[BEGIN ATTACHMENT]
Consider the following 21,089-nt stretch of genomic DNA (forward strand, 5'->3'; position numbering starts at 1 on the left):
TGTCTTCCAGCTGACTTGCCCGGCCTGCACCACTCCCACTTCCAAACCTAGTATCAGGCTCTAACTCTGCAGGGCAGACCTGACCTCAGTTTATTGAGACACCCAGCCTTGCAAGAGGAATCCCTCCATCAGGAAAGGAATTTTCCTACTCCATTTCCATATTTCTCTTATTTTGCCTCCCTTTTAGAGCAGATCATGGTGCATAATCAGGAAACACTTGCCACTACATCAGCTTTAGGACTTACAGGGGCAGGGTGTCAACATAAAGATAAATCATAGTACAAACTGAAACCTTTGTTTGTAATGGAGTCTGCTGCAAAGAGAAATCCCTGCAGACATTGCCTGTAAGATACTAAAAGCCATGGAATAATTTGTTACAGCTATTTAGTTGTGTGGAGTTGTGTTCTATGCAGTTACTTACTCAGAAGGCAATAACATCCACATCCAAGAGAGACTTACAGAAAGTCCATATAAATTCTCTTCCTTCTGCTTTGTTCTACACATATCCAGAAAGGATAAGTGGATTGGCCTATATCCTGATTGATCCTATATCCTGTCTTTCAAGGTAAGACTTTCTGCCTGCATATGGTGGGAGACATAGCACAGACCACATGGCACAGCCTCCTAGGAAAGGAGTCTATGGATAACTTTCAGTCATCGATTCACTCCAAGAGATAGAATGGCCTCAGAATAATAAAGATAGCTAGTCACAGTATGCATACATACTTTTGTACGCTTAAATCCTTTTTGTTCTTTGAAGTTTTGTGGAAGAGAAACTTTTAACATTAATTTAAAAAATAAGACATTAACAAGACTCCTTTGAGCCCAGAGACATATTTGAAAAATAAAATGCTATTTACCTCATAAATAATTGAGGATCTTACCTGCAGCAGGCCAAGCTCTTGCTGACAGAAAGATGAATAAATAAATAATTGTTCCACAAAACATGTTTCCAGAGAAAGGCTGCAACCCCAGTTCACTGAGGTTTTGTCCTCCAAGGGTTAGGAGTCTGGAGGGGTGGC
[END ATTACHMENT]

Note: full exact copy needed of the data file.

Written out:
Consider the following 21,089-nt stretch of genomic DNA (forward strand, 5'->3'; position numbering starts at 1 on the left):
TGTCTTCCAGCTGACTTGCCCGGCCTGCACCACTCCCACTTCCAAACCTAGTATCAGGCTCTAACTCTGCAGGGCAGACCTGACCTCAGTTTATTGAGACACCCAGCCTTGCAAGAGGAATCCCTCCATCAGGAAAGGAATTTTCCTACTCCATTTCCATATTTCTCTTATTTTGCCTCCCTTTTAGAGCAGATCATGGTGCATAATCAGGAAACACTTGCCACTACATCAGCTTTAGGACTTACAGGGGCAGGGTGTCAACATAAAGATAAATCATAGTACAAACTGAAACCTTTGTTTGTAATGGAGTCTGCTGCAAAGAGAAATCCCTGCAGACATTGCCTGTAAGATACTAAAAGCCATGGAATAATTTGTTACAGCTATTTAGTTGTGTGGAGTTGTGTTCTATGCAGTTACTTACTCAGAAGGCAATAACATCCACATCCAAGAGAGACTTACAGAAAGTCCATATAAATTCTCTTCCTTCTGCTTTGTTCTACACATATCCAGAAAGGATAAGTGGATTGGCCTATATCCTGATTGATCCTATATCCTGTCTTTCAAGGTAAGACTTTCTGCCTGCATATGGTGGGAGACATAGCACAGACCACATGGCACAGCCTCCTAGGAAAGGAGTCTATGGATAACTTTCAGTCATCGATTCACTCCAAGAGATAGAATGGCCTCAGAATAATAAAGATAGCTAGTCACAGTATGCATACATACTTTTGTACGCTTAAATCCTTTTTGTTCTTTGAAGTTTTGTGGAAGAGAAACTTTTAACATTAATTTAAAAAATAAGACATTAACAAGACTCCTTTGAGCCCAGAGACATATTTGAAAAATAAAATGCTATTTACCTCATAAATAATTGAGGATCTTACCTGCAGCAGGCCAAGCTCTTGCTGACAGAAAGATGAATAAATAAATAATTGTTCCACAAAACATGTTTCCAGAGAAAGGCTGCAACCCCAGTTCACTGAGGTTTTGTCCTCCAAGGGTTAGGAGTCTGGAGGGGTGGC